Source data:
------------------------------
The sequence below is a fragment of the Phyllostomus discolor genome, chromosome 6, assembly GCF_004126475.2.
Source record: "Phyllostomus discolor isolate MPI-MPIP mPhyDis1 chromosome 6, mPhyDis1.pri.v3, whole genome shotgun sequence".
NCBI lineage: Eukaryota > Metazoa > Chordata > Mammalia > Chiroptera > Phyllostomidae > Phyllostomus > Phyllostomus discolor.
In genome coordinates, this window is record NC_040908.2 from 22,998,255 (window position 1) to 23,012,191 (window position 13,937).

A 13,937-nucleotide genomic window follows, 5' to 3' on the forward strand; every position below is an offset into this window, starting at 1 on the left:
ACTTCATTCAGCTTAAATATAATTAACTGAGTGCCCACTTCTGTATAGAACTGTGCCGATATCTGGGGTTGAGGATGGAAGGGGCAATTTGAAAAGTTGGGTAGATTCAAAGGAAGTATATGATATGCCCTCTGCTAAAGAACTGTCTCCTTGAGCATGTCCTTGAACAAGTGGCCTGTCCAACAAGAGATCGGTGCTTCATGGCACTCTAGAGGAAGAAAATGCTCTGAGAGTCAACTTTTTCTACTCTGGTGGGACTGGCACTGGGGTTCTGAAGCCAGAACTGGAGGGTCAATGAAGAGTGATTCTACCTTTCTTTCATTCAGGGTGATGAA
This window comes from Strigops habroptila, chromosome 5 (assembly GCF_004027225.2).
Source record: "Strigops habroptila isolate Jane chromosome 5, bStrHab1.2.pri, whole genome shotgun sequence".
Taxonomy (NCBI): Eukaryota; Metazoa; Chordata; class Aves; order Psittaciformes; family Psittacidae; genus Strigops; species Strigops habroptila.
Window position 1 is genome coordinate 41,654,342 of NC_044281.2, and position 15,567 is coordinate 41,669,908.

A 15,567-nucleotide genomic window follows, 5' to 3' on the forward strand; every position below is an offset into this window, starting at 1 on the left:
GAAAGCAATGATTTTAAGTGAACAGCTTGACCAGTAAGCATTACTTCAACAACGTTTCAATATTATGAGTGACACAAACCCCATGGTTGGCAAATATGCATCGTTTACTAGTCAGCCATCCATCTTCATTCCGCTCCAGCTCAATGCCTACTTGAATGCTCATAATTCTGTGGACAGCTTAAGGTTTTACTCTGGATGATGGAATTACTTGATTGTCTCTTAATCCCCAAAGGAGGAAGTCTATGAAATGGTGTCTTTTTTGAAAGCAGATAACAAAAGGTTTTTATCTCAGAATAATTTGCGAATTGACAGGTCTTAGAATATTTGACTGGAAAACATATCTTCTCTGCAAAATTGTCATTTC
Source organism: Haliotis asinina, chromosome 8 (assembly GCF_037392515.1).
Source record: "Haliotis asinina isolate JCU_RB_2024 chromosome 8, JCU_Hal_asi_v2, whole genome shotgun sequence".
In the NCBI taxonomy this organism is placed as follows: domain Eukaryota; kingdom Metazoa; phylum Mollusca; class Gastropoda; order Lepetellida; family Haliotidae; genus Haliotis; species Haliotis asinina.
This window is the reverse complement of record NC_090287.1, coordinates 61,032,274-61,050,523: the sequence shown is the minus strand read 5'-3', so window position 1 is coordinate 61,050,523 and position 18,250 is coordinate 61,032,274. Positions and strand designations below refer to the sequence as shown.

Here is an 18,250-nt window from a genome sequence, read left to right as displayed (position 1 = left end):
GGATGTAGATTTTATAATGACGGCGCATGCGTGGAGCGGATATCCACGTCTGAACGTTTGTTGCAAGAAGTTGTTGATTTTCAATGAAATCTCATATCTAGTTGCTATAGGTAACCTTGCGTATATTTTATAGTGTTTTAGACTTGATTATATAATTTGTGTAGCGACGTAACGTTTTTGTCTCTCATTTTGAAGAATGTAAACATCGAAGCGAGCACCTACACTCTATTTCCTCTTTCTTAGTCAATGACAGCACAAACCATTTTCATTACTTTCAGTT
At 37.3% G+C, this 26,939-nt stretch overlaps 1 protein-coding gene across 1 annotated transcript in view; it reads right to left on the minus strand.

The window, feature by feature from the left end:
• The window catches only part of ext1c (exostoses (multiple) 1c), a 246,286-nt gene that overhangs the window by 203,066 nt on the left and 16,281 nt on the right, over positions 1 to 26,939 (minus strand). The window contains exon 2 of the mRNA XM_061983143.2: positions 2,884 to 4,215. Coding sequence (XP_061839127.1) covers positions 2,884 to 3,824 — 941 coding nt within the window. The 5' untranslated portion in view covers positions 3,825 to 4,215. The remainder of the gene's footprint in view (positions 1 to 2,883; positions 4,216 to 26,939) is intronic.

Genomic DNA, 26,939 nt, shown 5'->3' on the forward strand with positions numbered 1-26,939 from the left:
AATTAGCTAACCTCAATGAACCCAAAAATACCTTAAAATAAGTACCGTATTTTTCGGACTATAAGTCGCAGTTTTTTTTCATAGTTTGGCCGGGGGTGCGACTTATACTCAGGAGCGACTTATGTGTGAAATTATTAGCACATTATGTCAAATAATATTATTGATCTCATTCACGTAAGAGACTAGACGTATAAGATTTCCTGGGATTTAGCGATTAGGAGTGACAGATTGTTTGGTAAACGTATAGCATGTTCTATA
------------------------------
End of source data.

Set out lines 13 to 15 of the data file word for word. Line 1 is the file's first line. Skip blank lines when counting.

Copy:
Source organism: Haliotis asinina, chromosome 8 (assembly GCF_037392515.1).
Source record: "Haliotis asinina isolate JCU_RB_2024 chromosome 8, JCU_Hal_asi_v2, whole genome shotgun sequence".
In the NCBI taxonomy this organism is placed as follows: domain Eukaryota; kingdom Metazoa; phylum Mollusca; class Gastropoda; order Lepetellida; family Haliotidae; genus Haliotis; species Haliotis asinina.